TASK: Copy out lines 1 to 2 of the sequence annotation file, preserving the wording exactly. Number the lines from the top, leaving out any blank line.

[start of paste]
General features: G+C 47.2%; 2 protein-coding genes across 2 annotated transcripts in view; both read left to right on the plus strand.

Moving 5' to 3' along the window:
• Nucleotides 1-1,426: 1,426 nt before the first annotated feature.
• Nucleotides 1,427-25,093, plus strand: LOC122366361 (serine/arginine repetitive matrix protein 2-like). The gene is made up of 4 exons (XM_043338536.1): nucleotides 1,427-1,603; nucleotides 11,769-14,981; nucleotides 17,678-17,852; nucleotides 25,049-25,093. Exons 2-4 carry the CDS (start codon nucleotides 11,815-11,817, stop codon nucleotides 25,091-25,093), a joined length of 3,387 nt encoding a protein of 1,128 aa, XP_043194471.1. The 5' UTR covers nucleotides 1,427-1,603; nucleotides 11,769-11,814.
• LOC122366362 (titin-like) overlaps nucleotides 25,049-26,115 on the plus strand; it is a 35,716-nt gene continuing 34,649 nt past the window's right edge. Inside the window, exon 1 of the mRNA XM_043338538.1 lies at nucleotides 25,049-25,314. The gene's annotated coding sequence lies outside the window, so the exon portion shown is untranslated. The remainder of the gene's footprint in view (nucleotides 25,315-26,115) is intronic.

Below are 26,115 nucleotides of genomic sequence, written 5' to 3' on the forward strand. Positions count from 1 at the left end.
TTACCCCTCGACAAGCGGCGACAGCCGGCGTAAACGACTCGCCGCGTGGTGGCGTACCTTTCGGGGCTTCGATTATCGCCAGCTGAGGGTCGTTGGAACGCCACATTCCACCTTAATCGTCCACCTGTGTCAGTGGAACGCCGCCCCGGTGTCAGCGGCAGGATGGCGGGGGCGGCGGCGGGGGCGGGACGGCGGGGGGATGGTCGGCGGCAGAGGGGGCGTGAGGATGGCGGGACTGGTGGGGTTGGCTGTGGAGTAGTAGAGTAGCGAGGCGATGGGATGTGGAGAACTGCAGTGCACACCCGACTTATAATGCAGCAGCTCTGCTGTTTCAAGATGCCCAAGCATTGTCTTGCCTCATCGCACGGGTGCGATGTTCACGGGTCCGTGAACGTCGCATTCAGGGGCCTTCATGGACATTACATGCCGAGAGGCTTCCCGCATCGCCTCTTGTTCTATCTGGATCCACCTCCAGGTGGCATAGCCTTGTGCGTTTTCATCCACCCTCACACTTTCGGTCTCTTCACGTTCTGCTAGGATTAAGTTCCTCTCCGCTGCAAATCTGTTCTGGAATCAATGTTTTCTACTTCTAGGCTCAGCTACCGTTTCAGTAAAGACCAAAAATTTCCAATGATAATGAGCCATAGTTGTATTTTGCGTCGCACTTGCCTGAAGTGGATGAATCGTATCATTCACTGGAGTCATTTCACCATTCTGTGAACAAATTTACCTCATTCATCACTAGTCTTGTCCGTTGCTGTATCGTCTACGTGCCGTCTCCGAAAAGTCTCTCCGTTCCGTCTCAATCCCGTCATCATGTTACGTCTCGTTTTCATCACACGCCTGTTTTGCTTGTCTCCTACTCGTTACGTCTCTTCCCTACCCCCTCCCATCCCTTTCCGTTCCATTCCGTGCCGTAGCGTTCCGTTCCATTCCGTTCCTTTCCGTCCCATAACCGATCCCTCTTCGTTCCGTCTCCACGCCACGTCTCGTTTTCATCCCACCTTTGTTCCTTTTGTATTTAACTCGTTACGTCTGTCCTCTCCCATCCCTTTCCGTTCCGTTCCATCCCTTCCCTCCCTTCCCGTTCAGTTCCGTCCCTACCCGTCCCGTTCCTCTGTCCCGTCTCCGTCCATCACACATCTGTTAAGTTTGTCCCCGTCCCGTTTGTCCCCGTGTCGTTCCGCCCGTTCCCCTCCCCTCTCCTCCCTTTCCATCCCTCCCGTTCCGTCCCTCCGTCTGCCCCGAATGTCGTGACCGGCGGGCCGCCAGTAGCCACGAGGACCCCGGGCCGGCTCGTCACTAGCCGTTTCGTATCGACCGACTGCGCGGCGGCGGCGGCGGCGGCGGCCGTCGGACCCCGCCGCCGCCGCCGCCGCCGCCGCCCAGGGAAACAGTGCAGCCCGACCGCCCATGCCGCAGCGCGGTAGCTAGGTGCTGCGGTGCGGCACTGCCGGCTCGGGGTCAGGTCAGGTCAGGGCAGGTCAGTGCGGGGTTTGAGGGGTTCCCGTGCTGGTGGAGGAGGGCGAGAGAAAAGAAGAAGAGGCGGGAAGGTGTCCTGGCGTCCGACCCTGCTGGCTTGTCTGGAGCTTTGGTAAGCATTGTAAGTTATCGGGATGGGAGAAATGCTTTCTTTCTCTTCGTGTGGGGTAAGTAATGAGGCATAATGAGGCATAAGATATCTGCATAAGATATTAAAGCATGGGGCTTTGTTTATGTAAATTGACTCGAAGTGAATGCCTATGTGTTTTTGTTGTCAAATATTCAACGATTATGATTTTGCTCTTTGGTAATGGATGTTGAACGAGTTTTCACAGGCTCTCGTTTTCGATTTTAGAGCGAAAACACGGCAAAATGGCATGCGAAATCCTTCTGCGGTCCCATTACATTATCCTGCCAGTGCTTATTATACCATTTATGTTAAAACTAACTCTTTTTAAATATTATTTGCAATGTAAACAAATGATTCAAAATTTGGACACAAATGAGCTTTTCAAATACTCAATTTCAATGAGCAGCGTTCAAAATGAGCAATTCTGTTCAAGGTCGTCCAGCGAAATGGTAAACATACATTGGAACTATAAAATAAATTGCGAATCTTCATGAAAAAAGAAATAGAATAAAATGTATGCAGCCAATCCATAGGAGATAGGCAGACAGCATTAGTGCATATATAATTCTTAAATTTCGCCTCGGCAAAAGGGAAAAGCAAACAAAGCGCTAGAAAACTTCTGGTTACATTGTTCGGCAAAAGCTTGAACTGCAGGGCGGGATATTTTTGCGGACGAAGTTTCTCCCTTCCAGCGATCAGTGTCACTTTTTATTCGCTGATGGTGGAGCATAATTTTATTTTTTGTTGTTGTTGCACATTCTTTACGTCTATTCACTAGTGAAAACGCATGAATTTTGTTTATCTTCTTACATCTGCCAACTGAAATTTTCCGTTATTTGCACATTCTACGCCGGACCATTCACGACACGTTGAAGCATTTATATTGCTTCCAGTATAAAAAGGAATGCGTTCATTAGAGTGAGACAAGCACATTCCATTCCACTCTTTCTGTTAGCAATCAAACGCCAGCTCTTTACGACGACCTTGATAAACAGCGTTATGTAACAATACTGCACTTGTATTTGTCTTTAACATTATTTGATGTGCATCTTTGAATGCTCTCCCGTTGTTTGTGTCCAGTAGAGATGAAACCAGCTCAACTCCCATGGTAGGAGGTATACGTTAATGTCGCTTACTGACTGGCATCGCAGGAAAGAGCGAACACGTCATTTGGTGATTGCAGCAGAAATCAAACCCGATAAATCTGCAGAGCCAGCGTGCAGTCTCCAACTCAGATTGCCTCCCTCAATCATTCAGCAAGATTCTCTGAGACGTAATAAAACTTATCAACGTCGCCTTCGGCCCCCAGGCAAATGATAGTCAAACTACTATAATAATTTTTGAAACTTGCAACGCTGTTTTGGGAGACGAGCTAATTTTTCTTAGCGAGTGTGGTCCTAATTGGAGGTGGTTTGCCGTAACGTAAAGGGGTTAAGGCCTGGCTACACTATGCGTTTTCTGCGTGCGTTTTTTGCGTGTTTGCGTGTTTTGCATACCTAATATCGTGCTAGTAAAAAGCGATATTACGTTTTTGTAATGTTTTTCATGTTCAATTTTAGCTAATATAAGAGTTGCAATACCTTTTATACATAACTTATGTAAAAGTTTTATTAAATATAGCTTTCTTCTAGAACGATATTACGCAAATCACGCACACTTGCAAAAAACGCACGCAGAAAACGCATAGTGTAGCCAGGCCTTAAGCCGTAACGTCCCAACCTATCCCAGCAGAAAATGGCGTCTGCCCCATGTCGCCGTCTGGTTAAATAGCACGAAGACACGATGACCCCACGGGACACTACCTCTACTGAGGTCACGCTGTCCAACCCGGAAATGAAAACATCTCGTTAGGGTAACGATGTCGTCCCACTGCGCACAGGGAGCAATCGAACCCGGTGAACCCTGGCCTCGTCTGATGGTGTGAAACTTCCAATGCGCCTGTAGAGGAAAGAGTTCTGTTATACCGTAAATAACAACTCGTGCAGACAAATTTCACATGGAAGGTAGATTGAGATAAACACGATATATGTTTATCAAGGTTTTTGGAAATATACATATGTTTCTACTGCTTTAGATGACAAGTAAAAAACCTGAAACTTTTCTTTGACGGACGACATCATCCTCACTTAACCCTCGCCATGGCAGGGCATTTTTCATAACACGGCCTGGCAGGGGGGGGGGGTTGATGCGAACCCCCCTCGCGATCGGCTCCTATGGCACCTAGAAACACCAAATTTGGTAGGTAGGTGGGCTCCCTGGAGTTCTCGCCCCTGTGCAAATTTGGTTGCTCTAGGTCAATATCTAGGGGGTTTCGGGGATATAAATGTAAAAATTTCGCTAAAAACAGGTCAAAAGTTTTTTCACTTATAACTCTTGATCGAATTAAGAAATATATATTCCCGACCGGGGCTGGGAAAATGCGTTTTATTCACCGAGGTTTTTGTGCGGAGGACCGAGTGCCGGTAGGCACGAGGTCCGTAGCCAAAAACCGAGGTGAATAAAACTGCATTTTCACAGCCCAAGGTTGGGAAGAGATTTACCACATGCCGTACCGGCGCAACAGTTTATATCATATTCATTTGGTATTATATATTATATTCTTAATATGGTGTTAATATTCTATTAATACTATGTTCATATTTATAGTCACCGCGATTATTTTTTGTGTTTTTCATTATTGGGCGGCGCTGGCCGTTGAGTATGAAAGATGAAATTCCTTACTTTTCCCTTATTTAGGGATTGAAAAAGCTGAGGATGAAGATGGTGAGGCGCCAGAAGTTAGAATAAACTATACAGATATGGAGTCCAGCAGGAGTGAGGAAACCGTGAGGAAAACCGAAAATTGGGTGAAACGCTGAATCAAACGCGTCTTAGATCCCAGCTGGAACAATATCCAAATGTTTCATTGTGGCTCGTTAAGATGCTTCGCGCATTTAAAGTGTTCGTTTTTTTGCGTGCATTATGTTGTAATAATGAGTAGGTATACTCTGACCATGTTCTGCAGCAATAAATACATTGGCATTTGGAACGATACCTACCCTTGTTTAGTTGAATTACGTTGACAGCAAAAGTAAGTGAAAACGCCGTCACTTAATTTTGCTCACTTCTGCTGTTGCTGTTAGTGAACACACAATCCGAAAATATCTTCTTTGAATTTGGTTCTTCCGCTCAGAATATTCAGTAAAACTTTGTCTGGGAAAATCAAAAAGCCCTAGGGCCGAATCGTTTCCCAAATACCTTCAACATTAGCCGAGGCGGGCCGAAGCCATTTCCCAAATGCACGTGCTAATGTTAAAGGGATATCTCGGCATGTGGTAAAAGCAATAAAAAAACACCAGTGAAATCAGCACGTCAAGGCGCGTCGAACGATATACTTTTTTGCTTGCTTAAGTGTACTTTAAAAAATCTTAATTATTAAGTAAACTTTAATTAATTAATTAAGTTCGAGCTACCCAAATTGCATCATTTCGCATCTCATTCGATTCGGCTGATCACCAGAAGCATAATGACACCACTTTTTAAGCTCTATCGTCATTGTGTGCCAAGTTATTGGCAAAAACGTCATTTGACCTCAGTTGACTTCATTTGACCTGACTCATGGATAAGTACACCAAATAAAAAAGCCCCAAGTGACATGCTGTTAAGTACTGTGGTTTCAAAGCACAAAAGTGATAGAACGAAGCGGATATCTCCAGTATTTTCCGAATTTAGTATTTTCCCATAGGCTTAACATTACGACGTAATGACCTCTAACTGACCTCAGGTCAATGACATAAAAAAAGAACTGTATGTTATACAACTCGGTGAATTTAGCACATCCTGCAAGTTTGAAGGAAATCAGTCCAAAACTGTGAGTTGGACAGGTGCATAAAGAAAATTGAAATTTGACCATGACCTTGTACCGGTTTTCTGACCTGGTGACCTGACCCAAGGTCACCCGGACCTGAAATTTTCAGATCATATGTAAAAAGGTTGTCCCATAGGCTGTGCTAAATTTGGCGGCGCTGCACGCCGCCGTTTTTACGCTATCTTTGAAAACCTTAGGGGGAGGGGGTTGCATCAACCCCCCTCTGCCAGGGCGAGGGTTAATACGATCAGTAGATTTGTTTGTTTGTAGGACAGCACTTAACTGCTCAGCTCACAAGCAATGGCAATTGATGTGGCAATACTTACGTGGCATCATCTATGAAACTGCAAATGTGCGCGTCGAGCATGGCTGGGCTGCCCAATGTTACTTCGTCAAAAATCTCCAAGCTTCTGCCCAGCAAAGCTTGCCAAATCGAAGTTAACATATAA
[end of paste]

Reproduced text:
General features: G+C 47.2%; 2 protein-coding genes across 2 annotated transcripts in view; both read left to right on the plus strand.

Moving 5' to 3' along the window: